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Digital transformation: 5 new realities for CIOs

The massive digitalization we’ve seen over the last year will likely be remembered as one of the most enduring hallmarks of the pandemic’s influence on society. Because of this widespread digital transformation, executives – particularly CIOs – are facing a number of new, completely unexpected realities that present a mix of risk and opportunity. And how we handle them will have a huge impact on business success.

Let’s explore five leading examples.

1. Digital acceleration

The first few months of COVID-related lockdown saw companies’ digital communications strategies accelerate by six years – and nearly 80 percent saw increased budget for digital transformation, according to a study by Twilio. IDC projects that IT spending will climb to $6.8 trillion over the next two years. With barriers like competing priorities and slow executive approval now out of the way, CIOs have a tremendous opportunity to execute on the transformation plans that had been stalled for years, including the transition to cloud-based technologies.

As we continue to push forward with the digitalization agenda, it’s opening a world of opportunity – literally – for IT and business operations. Now, geographic boundaries are mostly irrelevant, and from now on, we’ll enjoy the flexibility to place employees wherever they’re needed and give them the freedom to choose where they live and work. Thanks to greater adoption of cloud technologies, there are almost no limitations.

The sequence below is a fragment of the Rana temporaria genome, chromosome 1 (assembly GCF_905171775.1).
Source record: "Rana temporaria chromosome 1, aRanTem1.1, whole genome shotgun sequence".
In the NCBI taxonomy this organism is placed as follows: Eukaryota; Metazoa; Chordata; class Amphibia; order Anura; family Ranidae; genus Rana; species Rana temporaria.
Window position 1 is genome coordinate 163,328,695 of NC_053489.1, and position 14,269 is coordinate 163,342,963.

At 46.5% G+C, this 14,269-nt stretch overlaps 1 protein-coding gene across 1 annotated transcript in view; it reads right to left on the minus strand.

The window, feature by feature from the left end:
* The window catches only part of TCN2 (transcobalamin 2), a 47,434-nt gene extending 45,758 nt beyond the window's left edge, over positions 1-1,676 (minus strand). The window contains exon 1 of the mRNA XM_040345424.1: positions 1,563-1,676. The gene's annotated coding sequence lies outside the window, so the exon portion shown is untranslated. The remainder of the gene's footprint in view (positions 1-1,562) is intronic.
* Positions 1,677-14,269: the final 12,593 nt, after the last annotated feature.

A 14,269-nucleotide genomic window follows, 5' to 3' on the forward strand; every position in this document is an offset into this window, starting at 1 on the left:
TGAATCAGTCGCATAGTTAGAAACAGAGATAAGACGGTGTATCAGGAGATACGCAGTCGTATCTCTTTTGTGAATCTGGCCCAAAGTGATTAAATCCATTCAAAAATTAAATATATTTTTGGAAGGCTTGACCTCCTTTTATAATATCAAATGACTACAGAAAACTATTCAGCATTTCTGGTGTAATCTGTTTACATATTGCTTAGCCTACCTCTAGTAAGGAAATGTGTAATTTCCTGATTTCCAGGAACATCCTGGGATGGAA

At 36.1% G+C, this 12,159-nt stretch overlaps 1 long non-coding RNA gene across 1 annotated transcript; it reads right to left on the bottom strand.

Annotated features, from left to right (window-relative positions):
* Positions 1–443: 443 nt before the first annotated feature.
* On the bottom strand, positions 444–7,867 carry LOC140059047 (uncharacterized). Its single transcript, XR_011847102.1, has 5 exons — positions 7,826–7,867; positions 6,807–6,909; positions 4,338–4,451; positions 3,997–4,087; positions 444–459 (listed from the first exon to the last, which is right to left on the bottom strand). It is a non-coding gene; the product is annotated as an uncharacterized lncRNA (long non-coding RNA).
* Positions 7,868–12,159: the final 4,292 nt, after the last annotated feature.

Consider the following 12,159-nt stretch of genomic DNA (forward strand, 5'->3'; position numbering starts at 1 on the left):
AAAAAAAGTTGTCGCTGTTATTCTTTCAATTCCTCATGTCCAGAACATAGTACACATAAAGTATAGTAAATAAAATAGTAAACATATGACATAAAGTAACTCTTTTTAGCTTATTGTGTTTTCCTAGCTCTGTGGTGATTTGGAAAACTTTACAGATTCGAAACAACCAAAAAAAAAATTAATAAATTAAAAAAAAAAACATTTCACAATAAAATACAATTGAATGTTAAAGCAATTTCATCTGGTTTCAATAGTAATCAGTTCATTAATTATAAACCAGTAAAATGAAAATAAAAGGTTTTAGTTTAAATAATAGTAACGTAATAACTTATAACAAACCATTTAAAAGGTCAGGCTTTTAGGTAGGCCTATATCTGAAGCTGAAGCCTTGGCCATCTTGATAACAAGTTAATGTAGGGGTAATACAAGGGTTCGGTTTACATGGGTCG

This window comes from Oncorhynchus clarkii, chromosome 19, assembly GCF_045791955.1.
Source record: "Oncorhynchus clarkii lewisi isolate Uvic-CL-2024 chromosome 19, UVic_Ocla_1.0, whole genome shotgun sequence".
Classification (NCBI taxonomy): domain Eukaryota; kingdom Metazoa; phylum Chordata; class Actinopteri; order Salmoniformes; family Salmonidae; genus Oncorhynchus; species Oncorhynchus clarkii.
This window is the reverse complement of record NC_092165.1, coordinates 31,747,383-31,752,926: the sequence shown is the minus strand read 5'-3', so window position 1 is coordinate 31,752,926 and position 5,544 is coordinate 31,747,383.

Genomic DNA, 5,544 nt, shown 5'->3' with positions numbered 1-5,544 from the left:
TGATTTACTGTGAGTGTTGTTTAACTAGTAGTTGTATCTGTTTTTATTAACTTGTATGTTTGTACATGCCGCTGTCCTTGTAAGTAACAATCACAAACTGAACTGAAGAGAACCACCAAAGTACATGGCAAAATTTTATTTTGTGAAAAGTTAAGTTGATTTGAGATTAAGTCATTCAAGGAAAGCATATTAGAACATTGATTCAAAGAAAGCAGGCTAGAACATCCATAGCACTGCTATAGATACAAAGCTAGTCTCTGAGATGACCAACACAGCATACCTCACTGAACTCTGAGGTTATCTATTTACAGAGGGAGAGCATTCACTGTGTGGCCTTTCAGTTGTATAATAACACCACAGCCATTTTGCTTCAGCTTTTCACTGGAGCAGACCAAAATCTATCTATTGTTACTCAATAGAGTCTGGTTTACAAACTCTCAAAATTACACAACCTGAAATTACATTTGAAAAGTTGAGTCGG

2. Everything from home

We’re not just working from home but also attending school, shopping, and conducting all essential communications without ever walking out the front door. Many jobs that we previously thought were only doable from the job site can now be done remotely. Product development teams now have their living rooms and garages full of parts, equipment, etc., harkening back to the early start-up era for companies like Apple, HP, Microsoft, and others.

Of course, the more we do from home, the more our finite bandwidth resources are taxed. Traditional peak hours for internet usage were in the evening, but with everyone home 24/7, streaming everything simultaneously, the Wi-Fi is straining to remain stable during an employee’s more ideal work hours. We must equip WFH employees with the technology and bandwidth they need to be productive and efficient. Allocate budget to upgrade employees’ home networks to premium bandwidth. Nothing causes more headaches than choppy bandwidth on Zoom when trying to support clients.

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